2001 flank eruption of the alkali- and volatile-rich primitive basalt responsible for Mount Etna's evolution in last three decades
Since the early seventies enhanced eruptive activity of Mount Etna has been accompanied by selective geochemical changes in erupted lavas, among which a gradual increase of alkalis whose origin is still debated.
Here we provide further insight into the origin of this recent evolution, based on a detailed study of the chemistry and dissolved volatile content of melt inclusions trapped in olivine crystals of unusual plagioclase-poor primitive basalt that was extruded during a highly explosive flank eruption in July-August 2001. Two types of lava were erupted simultaneously along a N-S fracture system. Trachybasalts from the upper vents (2950-2700 m) were simply drained out by fracturing of the central volcanic conduit. They are identical to summit crater lavas and contain Mg-poor olivines (Fo70-72) with evolved and volatile-poor melt inclusions that represent late-stage crystallisation during shallow open conduit degassing. In contrast, plagioclase-poor basalt (80% of total) extruded through the lower vents (2550-2100 m) derived from lateral dyke intrusion of a more primitive and volatile-rich magma across the sedimentary basement. This primitive melt is best preserved in rare Fo82.4-80.5 skeletal olivines present in lapilli deposits from the most powerful activities at the 2550 m vent. Its high dissolved contents of H2O (3.4 wt %), CO2 (0.11 to 0.41 wt %), S (0.32 wt%), Cl (0.16 wt%) and F (0.094 wt%) point to its closed system ascent from ~400 to 250 MPa (~12 to 6.5 km depth b.s.l.).
However, the predominance of euhedral olivine phenocrysts with common reverse zoning (cores Fo76-78 and rims Fo78-80) and decrepited inclusions shows that most of the erupted basalt derived from a slightly more evolved, crystallizing body of the same magma that was invaded by the uprising primitive melt prior to erupting. The few preserved inclusions in these olivines indicate pre-eruptive storage of that magma body at about 5 km depth b.s.l., in coherence with seismic data.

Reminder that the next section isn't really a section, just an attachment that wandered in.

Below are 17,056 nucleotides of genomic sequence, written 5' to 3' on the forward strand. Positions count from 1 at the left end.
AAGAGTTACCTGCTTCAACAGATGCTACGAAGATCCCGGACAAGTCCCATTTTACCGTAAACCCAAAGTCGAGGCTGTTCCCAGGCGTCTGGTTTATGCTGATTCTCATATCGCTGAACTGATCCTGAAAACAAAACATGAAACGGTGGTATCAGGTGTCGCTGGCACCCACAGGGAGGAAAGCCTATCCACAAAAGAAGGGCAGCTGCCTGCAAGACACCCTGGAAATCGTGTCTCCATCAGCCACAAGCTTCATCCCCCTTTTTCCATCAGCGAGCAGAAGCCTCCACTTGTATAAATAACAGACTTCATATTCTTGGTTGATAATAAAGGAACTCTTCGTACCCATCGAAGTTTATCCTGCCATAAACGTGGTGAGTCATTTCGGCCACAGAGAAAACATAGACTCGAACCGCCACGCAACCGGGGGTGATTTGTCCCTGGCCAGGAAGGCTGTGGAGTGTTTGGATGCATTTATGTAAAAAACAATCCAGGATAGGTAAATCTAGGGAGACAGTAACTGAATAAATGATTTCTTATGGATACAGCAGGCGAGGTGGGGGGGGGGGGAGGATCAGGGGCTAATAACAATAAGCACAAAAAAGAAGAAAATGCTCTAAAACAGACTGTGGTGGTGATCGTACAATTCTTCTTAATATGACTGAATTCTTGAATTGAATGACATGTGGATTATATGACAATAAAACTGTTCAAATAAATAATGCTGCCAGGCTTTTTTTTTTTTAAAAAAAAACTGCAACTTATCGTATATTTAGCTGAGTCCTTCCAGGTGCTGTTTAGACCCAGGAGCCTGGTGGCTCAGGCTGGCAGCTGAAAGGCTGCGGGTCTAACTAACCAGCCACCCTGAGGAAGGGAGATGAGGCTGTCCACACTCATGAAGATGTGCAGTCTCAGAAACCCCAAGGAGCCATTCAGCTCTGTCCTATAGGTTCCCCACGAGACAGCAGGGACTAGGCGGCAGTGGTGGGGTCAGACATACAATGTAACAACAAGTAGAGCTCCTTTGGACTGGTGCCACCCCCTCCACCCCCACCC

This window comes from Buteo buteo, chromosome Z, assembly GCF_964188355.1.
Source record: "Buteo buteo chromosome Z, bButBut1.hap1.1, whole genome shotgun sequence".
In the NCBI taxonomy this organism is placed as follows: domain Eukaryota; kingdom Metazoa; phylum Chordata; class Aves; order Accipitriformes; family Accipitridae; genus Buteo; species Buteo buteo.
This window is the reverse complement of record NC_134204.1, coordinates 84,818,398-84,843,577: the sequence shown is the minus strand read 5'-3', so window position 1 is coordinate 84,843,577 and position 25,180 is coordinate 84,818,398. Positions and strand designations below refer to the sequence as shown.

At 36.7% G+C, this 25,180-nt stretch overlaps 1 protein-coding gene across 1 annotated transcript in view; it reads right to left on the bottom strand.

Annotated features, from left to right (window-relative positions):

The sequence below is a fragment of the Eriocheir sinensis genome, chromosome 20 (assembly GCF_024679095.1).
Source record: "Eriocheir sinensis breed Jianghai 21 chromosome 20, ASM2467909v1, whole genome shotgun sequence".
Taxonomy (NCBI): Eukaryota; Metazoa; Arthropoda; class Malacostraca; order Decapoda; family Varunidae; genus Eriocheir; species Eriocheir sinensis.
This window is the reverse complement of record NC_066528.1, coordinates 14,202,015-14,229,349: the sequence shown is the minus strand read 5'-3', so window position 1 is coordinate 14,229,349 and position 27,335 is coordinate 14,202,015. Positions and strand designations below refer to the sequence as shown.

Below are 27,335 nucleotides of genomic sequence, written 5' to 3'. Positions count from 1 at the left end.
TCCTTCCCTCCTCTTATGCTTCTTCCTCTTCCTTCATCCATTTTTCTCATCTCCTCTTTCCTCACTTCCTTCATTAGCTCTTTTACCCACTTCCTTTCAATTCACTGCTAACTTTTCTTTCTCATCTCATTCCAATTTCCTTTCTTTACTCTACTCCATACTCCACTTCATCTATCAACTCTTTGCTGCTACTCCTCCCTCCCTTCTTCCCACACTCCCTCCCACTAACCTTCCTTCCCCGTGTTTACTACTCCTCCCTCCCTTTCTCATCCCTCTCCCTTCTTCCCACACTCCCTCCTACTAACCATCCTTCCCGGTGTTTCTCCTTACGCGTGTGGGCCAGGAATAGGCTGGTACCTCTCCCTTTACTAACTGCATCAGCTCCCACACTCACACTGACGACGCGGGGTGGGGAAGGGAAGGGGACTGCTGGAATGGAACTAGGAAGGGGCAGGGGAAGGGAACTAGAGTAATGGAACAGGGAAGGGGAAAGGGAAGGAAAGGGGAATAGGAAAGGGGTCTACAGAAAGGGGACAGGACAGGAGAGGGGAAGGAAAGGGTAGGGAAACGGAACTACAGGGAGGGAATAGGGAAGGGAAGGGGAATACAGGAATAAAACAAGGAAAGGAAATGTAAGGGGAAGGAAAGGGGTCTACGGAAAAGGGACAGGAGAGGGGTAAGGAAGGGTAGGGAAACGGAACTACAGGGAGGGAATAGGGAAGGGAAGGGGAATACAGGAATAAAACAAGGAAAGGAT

We propose that the 2001 flank eruption resulted from gradual overpressuring of Etna's shallow plumbing system due to the influx of volatile-rich primitive basalt that may have begun several months in advance. We find that this basalt is much richer in alkalis (2.0 wt% K2O) and has higher S/Cl (2.0) but lower Cl/K and Cl/F ratios than all pre-seventies Etnean lavas (1.4 wt% K2O, S/Cl =1.5), as further examplified by melt inclusions in entrained olivine xenocrysts. Combining these new observations with previously published data, we argue that the 2001 basalt represents a new alkali-rich basic end-member feeding Mt. Etna, only few amount of which had previously been extruded during a 1974 peripheral eruption and, more recently, during brief paroxysmal summit events. Over the last three decades this new magma has progressively mixed with and replaced the former K-poorer trachybasalts filling the plumbing system, leading to extrusion of gradually more primitive and alkali-richer lavas. Its geochemical singularities cannot result from shallow crustal contaminations. Instead, they suggest the involvement of an alkali-richer but Cl-poorer arc-type component during recent magma genesis beneath Etna.
a.) Laboratoire Pierre Süe, CNRS-CEA, Saclay, France
b.) Istituto Nazionale di Geofisica e Vulcanologia (INGV), Catania, Italy.
Earth and Planetary Science Letters 2004, 228, 1-17